‘Graph Paper’ 3505 IWC Ingenieur SL

Graph paper isn’t the sexiest thing in the world. And, yet, put it on an IWC dial as texture and it just might be. One of the best parts about this mid-sized Ingenieur from the early 80s is that there are multiple generations that each have equally attractive personalities. Are you a COSC kind of person? Go with the JLC-calibre 3521. Do you want all-out technical a-mag innovation? 3508? Or, do you want the first of the breed, with a characterful dial that’s beautiful and not seen in any other generation (just 3505 and 3506). That’s what this is. It’s the 3505, with the desirable graph paper dial, a Swiss-only signature, and 4mm thin calibre 375. It’s estimated that considerably fewer than 800 3505s were made, and they’re perfectly positioned to get your inner engineer hot under the collar.

That calibre 375 was modified ETA 2892 base. Shortly after release, ETA debuted the new and smaller 2892-2, which led IWC to redesign a few details. Reference numbers and a few details changed over as well, leading this first mid-sized Ingy to be also one of the smallest in overall production. It’s not a vast difference to the latter 3506, but the first of anything has a way of becoming collectible all its own. It’s still water resistant to 12 ATM, a-mag to 40000 A/m, and Germanic in design. Millimeter paper, I should be saying. Perhaps the 3505 is mostly remembered as blazing the path for the highly technical 3508, which does tend to steal headlines; it’s a bit like the earliest ETA Black Bays to the 58s which came later. But like the ETA Black Bay, it’s a very lovable, significant, and attractive reference in its own right worth underscoring here.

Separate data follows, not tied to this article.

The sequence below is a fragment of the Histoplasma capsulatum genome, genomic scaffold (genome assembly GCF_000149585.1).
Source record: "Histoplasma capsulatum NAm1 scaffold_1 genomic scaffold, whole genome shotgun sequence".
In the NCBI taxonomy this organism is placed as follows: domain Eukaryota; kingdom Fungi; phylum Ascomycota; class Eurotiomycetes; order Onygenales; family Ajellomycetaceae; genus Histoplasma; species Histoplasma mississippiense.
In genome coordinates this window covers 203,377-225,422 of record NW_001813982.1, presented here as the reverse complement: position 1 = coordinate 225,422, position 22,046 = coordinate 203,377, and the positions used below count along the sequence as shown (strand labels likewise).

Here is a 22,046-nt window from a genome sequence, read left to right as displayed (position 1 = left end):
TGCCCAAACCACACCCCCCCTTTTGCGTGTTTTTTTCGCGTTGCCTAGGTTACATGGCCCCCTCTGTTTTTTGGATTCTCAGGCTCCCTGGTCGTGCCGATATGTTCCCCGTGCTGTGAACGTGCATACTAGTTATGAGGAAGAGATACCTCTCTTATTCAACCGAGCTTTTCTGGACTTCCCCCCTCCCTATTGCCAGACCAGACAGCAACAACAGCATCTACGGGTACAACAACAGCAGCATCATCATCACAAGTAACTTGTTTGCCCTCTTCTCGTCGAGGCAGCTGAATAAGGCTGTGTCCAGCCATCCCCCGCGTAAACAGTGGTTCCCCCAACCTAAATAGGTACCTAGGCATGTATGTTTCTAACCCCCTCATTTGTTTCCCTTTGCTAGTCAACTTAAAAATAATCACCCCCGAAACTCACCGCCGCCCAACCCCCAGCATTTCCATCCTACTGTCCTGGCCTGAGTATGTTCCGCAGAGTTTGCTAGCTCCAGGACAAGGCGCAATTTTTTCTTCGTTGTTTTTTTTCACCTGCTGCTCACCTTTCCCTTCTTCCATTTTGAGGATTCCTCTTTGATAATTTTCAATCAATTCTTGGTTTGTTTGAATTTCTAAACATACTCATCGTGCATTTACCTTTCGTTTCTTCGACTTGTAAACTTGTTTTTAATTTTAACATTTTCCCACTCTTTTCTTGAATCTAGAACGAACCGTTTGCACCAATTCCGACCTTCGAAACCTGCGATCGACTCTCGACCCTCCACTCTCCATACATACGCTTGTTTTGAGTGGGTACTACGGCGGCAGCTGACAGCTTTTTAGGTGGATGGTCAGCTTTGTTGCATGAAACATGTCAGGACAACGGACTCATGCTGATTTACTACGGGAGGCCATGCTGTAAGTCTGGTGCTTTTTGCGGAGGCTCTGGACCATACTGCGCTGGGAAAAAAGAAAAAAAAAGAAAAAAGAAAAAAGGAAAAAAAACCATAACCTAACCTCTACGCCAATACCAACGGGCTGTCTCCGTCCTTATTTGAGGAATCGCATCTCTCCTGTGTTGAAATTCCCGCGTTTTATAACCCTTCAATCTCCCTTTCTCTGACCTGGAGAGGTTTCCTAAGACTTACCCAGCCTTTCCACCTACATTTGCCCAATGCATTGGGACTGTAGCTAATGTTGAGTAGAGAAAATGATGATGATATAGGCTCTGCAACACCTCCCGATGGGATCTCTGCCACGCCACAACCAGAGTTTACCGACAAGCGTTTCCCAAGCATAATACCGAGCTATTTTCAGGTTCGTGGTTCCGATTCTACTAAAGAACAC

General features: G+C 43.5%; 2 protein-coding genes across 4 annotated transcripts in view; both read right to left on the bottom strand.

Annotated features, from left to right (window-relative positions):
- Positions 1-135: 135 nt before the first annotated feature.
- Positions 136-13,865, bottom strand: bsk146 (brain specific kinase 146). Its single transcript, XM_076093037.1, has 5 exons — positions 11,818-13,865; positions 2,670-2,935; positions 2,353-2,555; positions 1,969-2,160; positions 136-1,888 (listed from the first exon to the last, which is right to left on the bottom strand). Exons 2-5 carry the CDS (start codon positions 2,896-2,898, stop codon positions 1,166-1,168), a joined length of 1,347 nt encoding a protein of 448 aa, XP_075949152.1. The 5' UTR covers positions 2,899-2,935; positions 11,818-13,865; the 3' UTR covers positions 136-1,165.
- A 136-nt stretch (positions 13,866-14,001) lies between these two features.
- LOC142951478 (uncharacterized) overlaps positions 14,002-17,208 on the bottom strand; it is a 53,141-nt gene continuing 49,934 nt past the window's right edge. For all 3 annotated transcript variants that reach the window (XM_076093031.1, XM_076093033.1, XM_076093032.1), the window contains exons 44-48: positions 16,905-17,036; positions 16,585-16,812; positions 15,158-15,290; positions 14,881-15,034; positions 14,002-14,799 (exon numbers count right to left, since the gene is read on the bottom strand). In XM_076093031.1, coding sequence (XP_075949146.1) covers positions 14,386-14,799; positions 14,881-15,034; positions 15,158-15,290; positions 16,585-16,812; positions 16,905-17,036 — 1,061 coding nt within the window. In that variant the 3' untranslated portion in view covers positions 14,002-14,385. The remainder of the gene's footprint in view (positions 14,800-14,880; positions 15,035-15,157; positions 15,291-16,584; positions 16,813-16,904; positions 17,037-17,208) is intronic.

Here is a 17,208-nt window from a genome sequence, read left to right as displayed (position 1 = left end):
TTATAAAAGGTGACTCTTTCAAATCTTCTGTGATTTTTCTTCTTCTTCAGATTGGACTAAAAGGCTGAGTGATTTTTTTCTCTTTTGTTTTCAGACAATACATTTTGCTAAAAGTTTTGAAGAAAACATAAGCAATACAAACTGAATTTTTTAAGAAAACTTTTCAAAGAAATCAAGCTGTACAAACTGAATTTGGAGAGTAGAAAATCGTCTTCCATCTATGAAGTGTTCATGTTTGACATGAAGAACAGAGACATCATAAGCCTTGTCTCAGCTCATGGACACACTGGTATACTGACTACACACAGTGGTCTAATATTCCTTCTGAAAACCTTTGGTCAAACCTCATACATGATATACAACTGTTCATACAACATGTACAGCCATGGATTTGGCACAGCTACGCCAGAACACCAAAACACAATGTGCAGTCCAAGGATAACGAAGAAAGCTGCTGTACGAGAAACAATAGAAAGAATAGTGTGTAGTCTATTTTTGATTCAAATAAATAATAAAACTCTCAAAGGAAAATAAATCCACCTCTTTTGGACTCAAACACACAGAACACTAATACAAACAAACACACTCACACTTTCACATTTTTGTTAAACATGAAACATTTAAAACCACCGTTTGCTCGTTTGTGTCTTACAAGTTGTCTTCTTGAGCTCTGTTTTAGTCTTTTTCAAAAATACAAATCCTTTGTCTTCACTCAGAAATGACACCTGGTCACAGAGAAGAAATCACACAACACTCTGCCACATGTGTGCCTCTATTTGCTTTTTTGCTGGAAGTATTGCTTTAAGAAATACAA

IWC’s re-release of the Genta jumbo SL has seen quite a bit of attention shone on the vintage or neo more alternative Ingenieurs in the last year or so. For example, friend of Hairspring @siemswatches put together an excellent guide and bit of scholarship cataloguing all early references and their story. This Genta cased Ingy is well over a 10/10 on the value scale today. It’s why I can’t stay away from frequently calling them out. I have the sneaking fear that they might not stay this way, we only appreciate the golden years after they’ve gone. Anyways, if anything can make engineering be sexy it’s the millimeter paper dial IWCs.


As examples go, this one is also a knock out. It’s the subtler white dial, fantastic case, and sharp edges with the original (correct to be) not-aligned bezel. Moreover, it comes with its full set including both the original certificate and an extract. That’s something we never see. A very lovely watch that doesn’t break the bank, we need more of those. This one comes from a well-regarded Swedish retailer.